The Ghana Health Service (GHS) has directed all government-accredited hospitals and clinics to, henceforth, desist from turning patients away on the excuse that they have no beds.

Rather, the hospitals and clinics should make every effort to stabilise the patients before referring them to the next level facilities.

An official communication was dispatched by the GHS to all regional and district directorates of health to enforce the directive.

The Director-General of the GHS, Dr Anthony Nsiah-Asare, who signed the directive, made this known to the Daily Graphic on the sidelines of the opening session of the Maternal, Child Health and Nutrition Conference 2018 in Accra on Tuesday.

The directive comes on the heels of the story about a 70-year-old man who reportedly died in his car at the LEKMA Hospital at Teshie in Accra after he had been turned away by seven hospitals because they claimed they had no bed to admit him.

The man, whose name has been given as Prince Anthony Opoku Acheampon, is said to have been taken first to the C&J Medicare Hospital at Adabraka on Saturday, June 2, 2018.

However, after a brief assessment, a nurse recommended that he needed to be hospitalised but said the hospital could not cater for him.

From the C&J Medicare Hospital, Mr Opoku Acheampon’s family sent him to the Korle Bu Polyclinic, the Ridge, the Police and the Trust hospitals and the La Polyclinic, before finally arriving at the LEKMA Hospital at Teshie, where he died.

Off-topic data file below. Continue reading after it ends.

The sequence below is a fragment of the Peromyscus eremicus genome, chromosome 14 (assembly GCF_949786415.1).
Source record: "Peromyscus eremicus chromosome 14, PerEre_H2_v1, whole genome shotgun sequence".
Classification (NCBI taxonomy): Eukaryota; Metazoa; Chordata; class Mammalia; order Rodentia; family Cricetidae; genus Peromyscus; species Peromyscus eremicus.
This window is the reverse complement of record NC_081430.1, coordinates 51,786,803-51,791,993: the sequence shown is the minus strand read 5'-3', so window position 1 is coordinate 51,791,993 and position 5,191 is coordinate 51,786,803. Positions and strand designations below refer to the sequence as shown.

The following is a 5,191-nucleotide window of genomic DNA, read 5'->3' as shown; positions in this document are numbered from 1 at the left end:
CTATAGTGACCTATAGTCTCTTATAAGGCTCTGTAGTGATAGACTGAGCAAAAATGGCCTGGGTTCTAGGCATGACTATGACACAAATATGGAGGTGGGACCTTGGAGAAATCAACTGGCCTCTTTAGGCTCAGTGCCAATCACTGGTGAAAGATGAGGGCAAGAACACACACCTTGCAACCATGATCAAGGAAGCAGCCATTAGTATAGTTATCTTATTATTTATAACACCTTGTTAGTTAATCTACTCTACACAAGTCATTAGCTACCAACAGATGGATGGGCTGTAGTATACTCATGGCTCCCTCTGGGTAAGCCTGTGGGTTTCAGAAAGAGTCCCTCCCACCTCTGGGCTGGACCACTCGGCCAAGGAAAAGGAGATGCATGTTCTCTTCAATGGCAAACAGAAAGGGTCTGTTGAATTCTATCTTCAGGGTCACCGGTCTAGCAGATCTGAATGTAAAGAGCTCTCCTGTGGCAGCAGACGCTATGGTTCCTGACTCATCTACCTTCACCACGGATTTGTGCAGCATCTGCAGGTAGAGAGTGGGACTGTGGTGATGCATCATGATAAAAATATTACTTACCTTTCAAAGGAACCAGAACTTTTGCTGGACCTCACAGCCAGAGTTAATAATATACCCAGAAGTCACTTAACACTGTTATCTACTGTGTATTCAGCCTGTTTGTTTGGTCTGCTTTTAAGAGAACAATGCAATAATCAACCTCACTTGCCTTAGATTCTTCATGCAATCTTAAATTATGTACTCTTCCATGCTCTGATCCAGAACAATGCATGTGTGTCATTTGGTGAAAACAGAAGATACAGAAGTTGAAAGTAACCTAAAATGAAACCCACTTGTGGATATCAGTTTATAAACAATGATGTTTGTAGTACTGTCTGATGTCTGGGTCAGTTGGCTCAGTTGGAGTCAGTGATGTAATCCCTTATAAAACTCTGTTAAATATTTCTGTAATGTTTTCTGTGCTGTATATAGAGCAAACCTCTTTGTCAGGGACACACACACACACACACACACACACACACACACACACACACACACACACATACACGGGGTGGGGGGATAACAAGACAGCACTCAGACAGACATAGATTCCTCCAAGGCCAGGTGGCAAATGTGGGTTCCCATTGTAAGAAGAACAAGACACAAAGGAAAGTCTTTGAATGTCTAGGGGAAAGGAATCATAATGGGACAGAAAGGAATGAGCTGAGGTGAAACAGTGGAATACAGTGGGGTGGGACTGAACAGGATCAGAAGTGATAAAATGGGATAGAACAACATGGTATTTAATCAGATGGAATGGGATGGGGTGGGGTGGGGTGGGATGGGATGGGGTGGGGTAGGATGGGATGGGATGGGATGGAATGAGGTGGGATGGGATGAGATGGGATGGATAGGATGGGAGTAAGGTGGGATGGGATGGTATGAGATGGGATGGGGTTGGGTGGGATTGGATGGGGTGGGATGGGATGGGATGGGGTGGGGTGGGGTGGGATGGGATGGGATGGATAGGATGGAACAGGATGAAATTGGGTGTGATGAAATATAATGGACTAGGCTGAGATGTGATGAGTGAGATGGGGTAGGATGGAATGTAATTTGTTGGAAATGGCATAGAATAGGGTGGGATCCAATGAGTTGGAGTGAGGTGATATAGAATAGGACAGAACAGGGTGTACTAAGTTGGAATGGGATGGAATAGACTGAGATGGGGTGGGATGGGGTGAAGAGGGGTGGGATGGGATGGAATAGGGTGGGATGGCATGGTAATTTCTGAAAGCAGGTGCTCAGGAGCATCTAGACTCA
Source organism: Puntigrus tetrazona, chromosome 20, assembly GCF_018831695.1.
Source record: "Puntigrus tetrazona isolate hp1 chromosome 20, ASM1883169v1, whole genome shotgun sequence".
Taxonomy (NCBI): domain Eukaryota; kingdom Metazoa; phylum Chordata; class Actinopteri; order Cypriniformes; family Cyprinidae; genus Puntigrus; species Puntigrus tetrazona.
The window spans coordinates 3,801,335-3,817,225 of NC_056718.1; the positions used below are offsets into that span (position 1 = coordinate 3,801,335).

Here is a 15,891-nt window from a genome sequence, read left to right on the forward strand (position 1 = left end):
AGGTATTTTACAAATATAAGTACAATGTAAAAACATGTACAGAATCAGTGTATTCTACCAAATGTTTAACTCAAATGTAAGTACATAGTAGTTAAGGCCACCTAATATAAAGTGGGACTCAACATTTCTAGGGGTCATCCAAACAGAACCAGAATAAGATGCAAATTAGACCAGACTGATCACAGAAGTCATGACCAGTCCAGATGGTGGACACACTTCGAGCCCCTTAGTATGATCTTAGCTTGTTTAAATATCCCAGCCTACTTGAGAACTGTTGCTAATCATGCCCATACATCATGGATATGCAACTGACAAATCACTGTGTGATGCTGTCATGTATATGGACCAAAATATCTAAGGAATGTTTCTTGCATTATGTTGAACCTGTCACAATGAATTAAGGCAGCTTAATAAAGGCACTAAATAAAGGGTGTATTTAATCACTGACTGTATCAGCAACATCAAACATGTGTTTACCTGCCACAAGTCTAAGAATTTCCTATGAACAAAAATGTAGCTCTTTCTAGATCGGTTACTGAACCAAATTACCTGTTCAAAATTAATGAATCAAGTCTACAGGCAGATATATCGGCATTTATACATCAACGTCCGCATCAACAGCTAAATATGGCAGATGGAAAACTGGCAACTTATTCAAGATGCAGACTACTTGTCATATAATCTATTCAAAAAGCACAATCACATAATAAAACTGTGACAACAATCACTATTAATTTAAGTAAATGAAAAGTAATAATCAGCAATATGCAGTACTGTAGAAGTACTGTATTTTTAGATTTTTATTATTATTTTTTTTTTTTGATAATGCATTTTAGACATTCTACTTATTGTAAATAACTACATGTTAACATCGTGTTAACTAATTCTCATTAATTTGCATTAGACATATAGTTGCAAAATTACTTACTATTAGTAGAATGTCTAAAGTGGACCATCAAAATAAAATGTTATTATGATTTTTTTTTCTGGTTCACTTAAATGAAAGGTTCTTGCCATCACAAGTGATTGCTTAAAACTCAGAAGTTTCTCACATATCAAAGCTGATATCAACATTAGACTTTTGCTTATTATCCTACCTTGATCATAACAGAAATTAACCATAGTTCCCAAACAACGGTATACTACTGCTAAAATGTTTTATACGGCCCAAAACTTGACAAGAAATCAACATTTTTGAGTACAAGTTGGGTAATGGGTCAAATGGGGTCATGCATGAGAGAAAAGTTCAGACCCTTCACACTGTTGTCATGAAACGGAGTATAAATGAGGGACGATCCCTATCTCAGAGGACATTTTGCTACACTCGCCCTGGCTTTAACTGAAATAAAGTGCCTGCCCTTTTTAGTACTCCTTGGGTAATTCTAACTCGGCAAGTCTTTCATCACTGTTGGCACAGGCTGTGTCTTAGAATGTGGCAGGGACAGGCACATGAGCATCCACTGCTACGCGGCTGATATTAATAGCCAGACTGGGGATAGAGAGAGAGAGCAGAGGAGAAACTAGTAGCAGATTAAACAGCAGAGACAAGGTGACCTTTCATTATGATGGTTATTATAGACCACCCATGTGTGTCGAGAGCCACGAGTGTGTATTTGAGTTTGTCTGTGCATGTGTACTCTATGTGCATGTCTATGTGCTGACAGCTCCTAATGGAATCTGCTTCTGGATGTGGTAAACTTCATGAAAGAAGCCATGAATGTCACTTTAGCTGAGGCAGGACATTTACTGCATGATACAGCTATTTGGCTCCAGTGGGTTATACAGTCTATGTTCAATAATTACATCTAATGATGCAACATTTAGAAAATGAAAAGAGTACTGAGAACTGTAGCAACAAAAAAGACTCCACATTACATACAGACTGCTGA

The hospitals are said to have refused to admit Mr Opoku Acheampon because they claimed they did not have beds.

The GHS has decided to set up a committee to investigate the case.

Further details

Expatiating on the directive to all government-accredited hospitals, Dr Nsiah-Asare said under no circumstance should anybody at a health facility, apart from the officer in charge, who most often is a medical doctor, send a patient away because there was no bed.

“If anything happens, the officer in charge will take full responsibility, even when he or she is not around. We are regulated by the Medical and Dental Council and so if, for your inaction or action, something happens at your health facility, you will be held liable,” he said.


Dr Nsiah-Asare condemned the ‘no-bed syndrome’ in health facilities and warned that sanctions would be applied if any case of medical negligence was found at accredited hospitals and clinics.

According to him, under the GHS protocol on emergency services, health facilities were expected to stabilise patients, even when the facilities could not admit the patients, before referring them to a bigger facility.

“Emergency cases do not require beds; they can be attended to on couches, on tables, in wheelchairs or on trolleys,” he said.

Under the protocol, he said, it was the duty of the hospitals and clinics to arrange proper transfer of patients.

He, therefore, charged all managers of health facilities, especially chief nursing officers (CNOs), who were most often in charge of beds, to ensure that there were always beds for emergency cases.

The Minister of Health, Mr Kwaku Agyeman-Manu, who lambasted the attitude of health personnel, said currently the ministry was investigating an allegation against the Korle Bu Teaching Hospital, where beds were said to be sold to patients who needed admission.

“As health facility managers, it is our responsibility to find beds for emergency cases,” he said.

The ministry, he said, was engaging the various teaching hospitals to ensure that the ‘no-bed syndrome’ was stopped as soon as possible.

The Board Chair of the GHS Council, Dr Yaw Yeboah, also condemned the ‘no-bed syndrome’, saying the council was going to work around the clock to ensure that such an incident did not happen again.

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